By Danielle Prieur –
Climatologist Sidney Hemming of Columbia University first came to the Mono Lake Basin in California to assist her husband, Gary Hemming, with his research but found important links between prehistoric lake levels and current drought conditions.
“I first went out there to collect water samples with my husband who was interested in boron isotopes,” Hemming said. These isotopes offer scientists clues about the ocean’s prehistoric chemistry.
What started as an experiment in learning how to date sediments in the Mono Lake Basin, became an on-going project to generate the most complete record of water levels beginning with the Last Glacial Maximum, approximately 20,0000 years ago. “It’s one of those places you keep coming back to,” Hemming said, speaking to colleagues at the Comer Abrupt Climate Change Conference in Wisconsin this fall.
These lake levels reveal patterns in climate which allow scientists like Hemming to build models which predict modern climate patterns.
Guleed Ali, one of Hemming’s graduate students at Columbia University, is now researching with her in the Mono Lake Basin. “He’s getting into real lake level history studies,” Hemming said. Like Hemming, Ali has added to the water level record for the area.
“There was a potential to really pull out a highly resolved lake fluctuation record just from the sedimentary observations,” Ali said.
For the past year Ali, like Hemming before him, used a combination of carbonate towers called tufa (left behind by microbes), sediment dating and the water level record that has been generated by other scientists in the Mono Lake Basin to bolster this record.
“So it’s really two parts: the sedimentary observations…and then dating those sedimentary packages,” Ali said. After returning from the field this year, however, Ali had much more than a water level record. He had what he calls “an enigma.”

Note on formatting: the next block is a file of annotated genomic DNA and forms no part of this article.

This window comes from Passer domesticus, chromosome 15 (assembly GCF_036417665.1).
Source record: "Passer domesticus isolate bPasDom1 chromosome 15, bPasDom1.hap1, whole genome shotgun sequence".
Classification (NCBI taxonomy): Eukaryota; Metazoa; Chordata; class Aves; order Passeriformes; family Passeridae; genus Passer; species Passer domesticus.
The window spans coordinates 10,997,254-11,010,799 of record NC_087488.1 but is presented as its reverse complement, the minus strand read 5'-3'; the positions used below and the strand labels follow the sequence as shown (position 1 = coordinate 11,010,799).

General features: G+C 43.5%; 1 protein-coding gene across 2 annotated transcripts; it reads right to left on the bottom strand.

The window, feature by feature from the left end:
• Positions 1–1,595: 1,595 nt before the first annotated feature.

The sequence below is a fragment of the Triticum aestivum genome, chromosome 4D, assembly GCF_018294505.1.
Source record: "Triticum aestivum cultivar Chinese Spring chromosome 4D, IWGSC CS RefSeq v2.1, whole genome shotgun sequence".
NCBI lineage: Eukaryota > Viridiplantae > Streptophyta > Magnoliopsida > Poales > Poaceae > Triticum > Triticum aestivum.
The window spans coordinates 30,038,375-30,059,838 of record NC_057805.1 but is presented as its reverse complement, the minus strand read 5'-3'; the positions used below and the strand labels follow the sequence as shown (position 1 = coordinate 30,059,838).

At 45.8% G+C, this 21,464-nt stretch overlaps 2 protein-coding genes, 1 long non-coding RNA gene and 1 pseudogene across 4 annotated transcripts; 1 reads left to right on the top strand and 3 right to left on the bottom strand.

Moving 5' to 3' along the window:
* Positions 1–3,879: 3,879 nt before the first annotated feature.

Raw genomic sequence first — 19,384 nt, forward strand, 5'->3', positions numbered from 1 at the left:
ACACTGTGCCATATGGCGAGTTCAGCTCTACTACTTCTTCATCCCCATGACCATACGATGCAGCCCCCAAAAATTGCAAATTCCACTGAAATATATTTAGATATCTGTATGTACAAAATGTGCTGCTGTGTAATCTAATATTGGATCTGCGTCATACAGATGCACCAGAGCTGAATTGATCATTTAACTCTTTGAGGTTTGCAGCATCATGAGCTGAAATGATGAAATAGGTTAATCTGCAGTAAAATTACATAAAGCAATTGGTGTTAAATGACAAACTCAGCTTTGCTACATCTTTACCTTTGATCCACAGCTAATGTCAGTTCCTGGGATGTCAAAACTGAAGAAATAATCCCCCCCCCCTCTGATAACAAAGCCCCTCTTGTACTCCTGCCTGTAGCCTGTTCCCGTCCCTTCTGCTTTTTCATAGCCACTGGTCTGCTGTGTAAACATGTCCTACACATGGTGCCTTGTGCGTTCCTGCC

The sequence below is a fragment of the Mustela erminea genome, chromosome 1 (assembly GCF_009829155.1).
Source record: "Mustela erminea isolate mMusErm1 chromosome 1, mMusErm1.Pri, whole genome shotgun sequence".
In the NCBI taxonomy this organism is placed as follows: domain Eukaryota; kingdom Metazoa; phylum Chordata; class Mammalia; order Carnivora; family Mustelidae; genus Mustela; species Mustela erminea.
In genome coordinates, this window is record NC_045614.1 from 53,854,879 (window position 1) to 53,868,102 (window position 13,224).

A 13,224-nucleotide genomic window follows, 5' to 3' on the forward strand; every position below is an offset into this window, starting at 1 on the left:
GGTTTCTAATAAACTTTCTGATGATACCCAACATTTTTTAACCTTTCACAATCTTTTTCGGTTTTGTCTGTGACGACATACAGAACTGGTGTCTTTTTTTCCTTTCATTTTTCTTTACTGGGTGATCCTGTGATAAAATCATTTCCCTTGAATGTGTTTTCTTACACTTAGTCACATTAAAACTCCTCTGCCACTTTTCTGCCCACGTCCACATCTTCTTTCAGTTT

“He’s onto a fairly special, specific thing…but it has that caveat that it depends on not only how well he’s done, but on how well everybody else has done before him,” Hemming said.
Ali’s discovery of low water levels during the Last Glacial Maximum – as low as where present day water levels in the Mono Lake Basin should be if it were not for the drought – might change how scientists think about temperature, evaporation, and the jet stream.That’s because the Last Glacial Maximum-about 20,000 years ago-marks the peak range of the glaciers during the last great ice age.
Ali’s “enigma” of low water levels during the Last Glacial Maximum is an enigma for two reasons. First, during cold periods during an ice age, lower temperatures should have meant decreased evaporation. Second, this decreased evaporation should have led to higher water levels as more water remained in the basin sometimes in frozen form. Instead, Ali’s data suggests that temperature and evaporation, both variables which scientists know play a role in water levels, may not be enough to explain water levels during the Last Glacial Maximum.
Instead, Ali has hypothesized that the North Atlantic Ocean’s circulation, its jet stream, controlled climate then and still has an impact today across large areas. “What I think might be controlling these lake levels is the state of the tropical circulation and the state of the North Atlantic Ocean’s circulation,” Ali said. “What I think is a possibility, just a working hypothesis…is that the strength of the circulation in the North Atlantic Ocean is the controlling factor of the hydro-climate certainly in Mono Lake and much of the western U.S.”
Jet streams, fast moving wind currents in Earth’s atmosphere, are known to control weather. If the jet stream led to the hydro-climate in the Last Glacial Maximum, it also might be causing the present extreme droughts in California.
“During times when circulation is weakened or perhaps is close to being off…that subtropical jet strengthens,” Ali said.
Ali plans on returning to Mono Lake this year, but with a different experiment based on this jet stream hypothesis. “The mechanism I would like to test is something that can be used to explain today’s hydro-climate, but [also] something 20,000 years ago,” Ali said. “Something that is controlling the wetness or dryness.”
Until he returns to the field, Hemming says one thing is certain. “There seems to be a unifying observation that there’s dramatic change across that interval consistent with Guleed’s findings in the Mono Basin.”
This consistency across global, water records contributes to a model which can better predict the effects modern climate change might have on water levels and weather. “The way we try to understand global climatic patterns…is by looking at the global picture, many different sites from the North to the South,” Ali said. “We’re going through global paleo-climate to piece together all the pieces of evidence in the global picture all at the same time.” That will reveal “climate patterns in the past,” Ali said.
Nov. 24, 2015
Photo at top: Spires of tufa at Mono Lake. (Courtesy of D. Funkhouser and G. Ali)